Hundreds of people attended the B.C. Trapper’s Association Convention’s open house Saturday, raising the profile of the association’s conservation work and injecting cash into the economy.
Organizer Kent Maitland said he received only positive feedback from the public who attended the event, the first for the association in 75 years. Maitland said 170 trappers attended the four-day convention at the South Cariboo Rec Centre, while he estimated another 100 people came out for the open house.
Attended also included Katrine Conroy, Minister of Forests, Lands, Natural Resource Operations and Rural Development, and MLA Lorne Doerkson.
“We had zero negative feedback, which was a pleasant surprise to be sure,” Maitland said. “Even the people who came in unsure about what this was all about left with a positive attitude. They came out with the understanding we spend a lot of time doing conservation and trying to make sure wildlife is there for the future.”
The event featured several booths to raise awareness of proper trapping practices and efforts to help red-listed species like the fisher. One of the booths highlighted the importance of controlling the local wolf population, while skinning demonstrations were conducted on a fox, marten and a coyote.
108 Mile Ranch biologist Larry Davis, of Davis Environmental Ltd., showed off his fisher den box, an insulated wooded box that can be hung from trees to provide habitat for the red-listed fishers.
The fishers are considered endangered in the central Interior and of special concern in northeastern B.C., mainly because of deforestation, as they need large areas to live. The booth also featured fisher exclusion boxes – described as an elongated marten cubby fitted with a faceplate that is sized to prevent fishers from getting in and becoming bycatch.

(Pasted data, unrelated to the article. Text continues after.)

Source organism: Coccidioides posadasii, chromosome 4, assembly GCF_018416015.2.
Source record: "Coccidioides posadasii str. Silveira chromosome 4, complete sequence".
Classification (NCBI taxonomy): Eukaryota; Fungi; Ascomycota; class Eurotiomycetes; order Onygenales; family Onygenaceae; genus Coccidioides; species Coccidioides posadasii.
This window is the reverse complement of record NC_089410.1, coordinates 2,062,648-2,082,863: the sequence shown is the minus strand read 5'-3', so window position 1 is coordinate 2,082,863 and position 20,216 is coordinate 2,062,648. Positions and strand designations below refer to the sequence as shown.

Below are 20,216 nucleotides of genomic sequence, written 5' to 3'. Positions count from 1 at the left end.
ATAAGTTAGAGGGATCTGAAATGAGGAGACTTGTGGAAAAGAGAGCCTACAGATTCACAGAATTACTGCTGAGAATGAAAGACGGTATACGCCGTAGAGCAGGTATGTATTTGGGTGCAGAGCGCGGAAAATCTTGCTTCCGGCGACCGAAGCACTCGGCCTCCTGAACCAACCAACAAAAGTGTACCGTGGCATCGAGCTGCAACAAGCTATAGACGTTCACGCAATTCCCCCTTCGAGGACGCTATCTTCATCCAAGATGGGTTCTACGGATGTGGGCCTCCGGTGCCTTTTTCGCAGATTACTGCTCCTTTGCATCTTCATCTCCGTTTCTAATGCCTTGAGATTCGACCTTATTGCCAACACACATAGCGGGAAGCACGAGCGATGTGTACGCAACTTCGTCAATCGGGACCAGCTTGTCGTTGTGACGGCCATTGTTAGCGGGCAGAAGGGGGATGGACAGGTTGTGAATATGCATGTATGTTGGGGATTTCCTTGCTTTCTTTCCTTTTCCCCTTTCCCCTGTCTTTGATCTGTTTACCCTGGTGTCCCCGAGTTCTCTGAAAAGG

“Trappers are one of the groups that helped found Canada and we’re not going anywhere. We’re going to continue to make noise to have some conservation done in our forests,” Maitland said.
Although the convention was to raise awareness, it was also an economic driver for the 100 Mile House community, said District of 100 Mile House Coun. Maureen Pinkney, who manages the District’s economic development portfolio.
She estimated the convention injected $300,000 into the local economy over the weekend. About 20 per cent of that total came from the organizers in rental fees and other costs related to holding the event. The remaining 80 per cent came from attendees buying food, renting hotel rooms and visiting local businesses.
“So many people drive through 100 Mile House, obviously, but you don’t know if they’re ever stopping. These events allow visitors time to walk around and check things out,” Pinkney said. “Every one of these events we can host is another opportunity for someone to come back.”
The event also provided a profile for local community groups, she said. The 100 Mile House Wranglers’ provided a burger BBQ fundraiser for the open house, while the South Cariboo Search and Rescue Society demonstrated a water rescue in the 100 Mile Marsh.
SCSAR search manager Val Severin said the marsh was the perfect place to practice and show the public what they do.
“This way the public is aware of what our services are capable of and gains an appreciation for the volunteers that do this on a weekly basis, just not in the public eye,” Severin said.
Jackson Lipsett, 11, had fun visiting the convention with his family, buying first pelt, a blue fox, for $200. As he only had $60, his mom had to spot him the rest, which he will pay back over time.
“I just can’t wait to go out, buy traps and help my dad with his hunting and trapping.”